The dwarf planet Pluto may have been New Horizons' main focus, but NASA's speedy little spacecraft didn't clock out after it flew by the Pluto system in July. New Horizons is already zipping toward its second target, far out in the distant region of our solar system known as the Kuiper Belt. It's going to take several years to reach that mysterious world, but that doesn't mean it can't do some stellar sightseeing along the way.

In April, New Horizons spied 1994 JR1, a 90-mile-wide object orbiting 3 billion miles from the sun. New Horizons first detected the object in November, when the spacecraft was 170 million miles away from it. When it came within 69 million miles of the small Kuiper Belt Object (KBO) on April 7  and 8, it was able to snap a picture, marking the first scientific findings of its post-Pluto career.

The images allowed scientists to pinpoint JR1's location with an accuracy unprecedented for such a small KBO, which means they'll be able to figure out its orbit. They've already used the data to determine that JR1 is not a satellite of Pluto, a theory that was floated a few years ago when the tiny world was discovered. They've also used the images to determine how quickly the planetoid rotates. By tracking the way it reflects sunlight over time, they calculated a rotation period (in other words, a day) of just 5.4 hours – which is faster than most of the KBOs that have been observed in the past.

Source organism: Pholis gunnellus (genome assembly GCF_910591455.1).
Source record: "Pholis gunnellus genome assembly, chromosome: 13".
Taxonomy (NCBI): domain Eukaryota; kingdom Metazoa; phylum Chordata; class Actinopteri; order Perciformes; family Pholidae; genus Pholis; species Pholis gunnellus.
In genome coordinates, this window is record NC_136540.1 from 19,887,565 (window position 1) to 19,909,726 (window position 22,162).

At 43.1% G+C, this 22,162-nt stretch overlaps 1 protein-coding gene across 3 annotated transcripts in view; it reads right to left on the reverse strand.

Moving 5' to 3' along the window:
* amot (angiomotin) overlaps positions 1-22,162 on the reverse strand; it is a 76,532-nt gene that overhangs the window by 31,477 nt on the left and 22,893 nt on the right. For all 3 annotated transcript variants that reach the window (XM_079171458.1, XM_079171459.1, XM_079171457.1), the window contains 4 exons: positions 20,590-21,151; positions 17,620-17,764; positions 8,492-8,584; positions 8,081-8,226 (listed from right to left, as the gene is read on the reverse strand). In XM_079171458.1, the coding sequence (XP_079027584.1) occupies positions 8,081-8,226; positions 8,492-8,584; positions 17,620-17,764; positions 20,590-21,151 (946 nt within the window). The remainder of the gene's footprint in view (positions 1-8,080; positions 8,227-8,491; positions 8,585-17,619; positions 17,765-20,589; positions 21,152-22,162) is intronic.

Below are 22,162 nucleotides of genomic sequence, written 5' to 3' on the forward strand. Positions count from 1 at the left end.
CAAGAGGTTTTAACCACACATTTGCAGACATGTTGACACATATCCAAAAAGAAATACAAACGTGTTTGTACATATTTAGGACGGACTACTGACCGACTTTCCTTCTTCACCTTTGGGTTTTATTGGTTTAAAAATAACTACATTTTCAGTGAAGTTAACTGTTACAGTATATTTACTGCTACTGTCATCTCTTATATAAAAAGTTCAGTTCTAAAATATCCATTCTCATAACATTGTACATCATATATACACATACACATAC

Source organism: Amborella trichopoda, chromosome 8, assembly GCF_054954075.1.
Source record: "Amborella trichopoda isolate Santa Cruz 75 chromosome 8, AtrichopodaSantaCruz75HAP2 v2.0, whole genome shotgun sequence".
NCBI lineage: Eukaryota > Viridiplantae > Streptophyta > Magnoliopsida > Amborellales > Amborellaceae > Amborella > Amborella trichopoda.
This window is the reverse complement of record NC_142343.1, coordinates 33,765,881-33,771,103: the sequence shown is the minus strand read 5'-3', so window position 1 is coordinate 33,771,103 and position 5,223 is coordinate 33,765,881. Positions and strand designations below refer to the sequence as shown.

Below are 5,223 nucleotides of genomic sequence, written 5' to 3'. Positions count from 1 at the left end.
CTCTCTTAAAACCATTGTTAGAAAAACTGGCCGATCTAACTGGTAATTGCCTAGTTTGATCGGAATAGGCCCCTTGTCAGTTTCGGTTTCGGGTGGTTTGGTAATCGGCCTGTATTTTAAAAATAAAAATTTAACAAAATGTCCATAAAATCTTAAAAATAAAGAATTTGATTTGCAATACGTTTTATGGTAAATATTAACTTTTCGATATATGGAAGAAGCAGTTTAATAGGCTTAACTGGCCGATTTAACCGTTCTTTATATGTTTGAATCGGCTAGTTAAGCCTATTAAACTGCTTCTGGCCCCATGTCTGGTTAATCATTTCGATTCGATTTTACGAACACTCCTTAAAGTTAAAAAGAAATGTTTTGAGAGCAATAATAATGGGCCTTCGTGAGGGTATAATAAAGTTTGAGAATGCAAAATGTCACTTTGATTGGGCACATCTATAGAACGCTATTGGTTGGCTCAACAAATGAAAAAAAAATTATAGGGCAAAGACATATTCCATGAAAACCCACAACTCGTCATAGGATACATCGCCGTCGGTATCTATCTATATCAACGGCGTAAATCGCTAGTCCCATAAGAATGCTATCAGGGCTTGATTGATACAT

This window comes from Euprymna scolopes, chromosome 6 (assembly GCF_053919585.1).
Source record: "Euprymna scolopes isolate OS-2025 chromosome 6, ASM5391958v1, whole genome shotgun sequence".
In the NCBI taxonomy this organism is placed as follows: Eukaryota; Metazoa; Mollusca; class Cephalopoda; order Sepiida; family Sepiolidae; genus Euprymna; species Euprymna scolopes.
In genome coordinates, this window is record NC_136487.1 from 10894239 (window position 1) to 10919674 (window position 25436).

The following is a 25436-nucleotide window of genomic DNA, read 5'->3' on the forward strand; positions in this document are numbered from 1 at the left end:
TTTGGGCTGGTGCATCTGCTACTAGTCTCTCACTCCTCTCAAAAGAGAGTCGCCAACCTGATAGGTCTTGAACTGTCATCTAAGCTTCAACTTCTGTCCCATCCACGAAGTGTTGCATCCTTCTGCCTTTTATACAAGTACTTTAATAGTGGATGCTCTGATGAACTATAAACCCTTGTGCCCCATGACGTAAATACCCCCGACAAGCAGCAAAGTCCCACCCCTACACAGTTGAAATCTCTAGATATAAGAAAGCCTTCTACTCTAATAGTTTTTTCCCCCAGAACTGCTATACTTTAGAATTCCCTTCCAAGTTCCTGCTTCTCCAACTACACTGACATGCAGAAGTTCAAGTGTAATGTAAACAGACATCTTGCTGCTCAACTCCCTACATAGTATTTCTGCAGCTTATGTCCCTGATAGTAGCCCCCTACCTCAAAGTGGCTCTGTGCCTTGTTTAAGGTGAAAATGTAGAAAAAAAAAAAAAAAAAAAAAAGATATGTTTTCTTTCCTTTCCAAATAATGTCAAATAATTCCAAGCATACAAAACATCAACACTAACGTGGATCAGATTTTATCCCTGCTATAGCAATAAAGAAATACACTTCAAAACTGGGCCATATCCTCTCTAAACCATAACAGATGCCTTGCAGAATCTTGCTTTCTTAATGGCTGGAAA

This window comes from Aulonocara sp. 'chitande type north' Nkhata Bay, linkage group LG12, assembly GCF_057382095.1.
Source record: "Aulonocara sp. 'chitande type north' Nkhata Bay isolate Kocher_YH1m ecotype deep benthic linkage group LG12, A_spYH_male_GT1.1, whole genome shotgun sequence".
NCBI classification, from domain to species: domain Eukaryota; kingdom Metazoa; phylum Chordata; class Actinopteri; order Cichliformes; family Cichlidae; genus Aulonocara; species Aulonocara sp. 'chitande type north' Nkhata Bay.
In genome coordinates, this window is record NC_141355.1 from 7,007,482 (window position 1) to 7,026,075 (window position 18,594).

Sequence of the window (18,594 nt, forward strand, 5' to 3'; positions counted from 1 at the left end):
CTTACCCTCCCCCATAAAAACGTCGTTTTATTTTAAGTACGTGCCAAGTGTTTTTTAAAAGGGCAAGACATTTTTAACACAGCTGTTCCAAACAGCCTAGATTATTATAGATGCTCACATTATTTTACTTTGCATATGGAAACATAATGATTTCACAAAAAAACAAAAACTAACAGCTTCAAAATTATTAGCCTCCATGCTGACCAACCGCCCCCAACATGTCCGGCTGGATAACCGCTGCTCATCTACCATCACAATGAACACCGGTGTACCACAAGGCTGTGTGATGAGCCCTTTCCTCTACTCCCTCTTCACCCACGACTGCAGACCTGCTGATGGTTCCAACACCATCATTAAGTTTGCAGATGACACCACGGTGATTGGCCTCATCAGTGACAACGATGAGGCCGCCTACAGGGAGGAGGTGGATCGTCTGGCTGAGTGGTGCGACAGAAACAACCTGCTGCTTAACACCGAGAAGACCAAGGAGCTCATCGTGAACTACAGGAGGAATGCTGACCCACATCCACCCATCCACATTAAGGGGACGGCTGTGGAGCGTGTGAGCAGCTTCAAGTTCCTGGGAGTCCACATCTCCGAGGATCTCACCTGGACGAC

“This is all part of the excitement of exploring new places and seeing things never seen before," New Horizons team member John Spencer said in a statement.

The photos also feature a delightful Easter egg for true New Horizons fans: That ghostly shape in the upper left corner is New Horizons herself. A very bright star just outside of the camera's field of view caused an internal camera reflection, and the result is an unexpected robot selfie – it shows the three arms that hold up the second mirror of the spacecraft's imaging system.

For now, this object is the closest thing New Horizons has observed outside the Pluto system. But the spacecraft is expected to encounter another 20 or so objects worth examining en route to its new target. Scientists are interested in KBOs because their chilly, distant neighborhood is basically a cosmic refrigerator, keeping objects largely unchanged from their state at birth (which was probably soon after the solar system formed). Studying these bodies and the materials in them could help scientists understand what the creation of the solar system was like, which could tell us something about how life evolved here – and how easy it would be for life to evolve somewhere else.

New Horizons has already been maneuvered into a course toward its new target. One way or another, it's going to come very close to a strange little world called 2014 MU69 on Jan. 1, 2019. With any luck – and with some funding for the extended mission, which has yet to be officially approved – the New Horizons team will be able to listen and learn from the spacecraft's observations.

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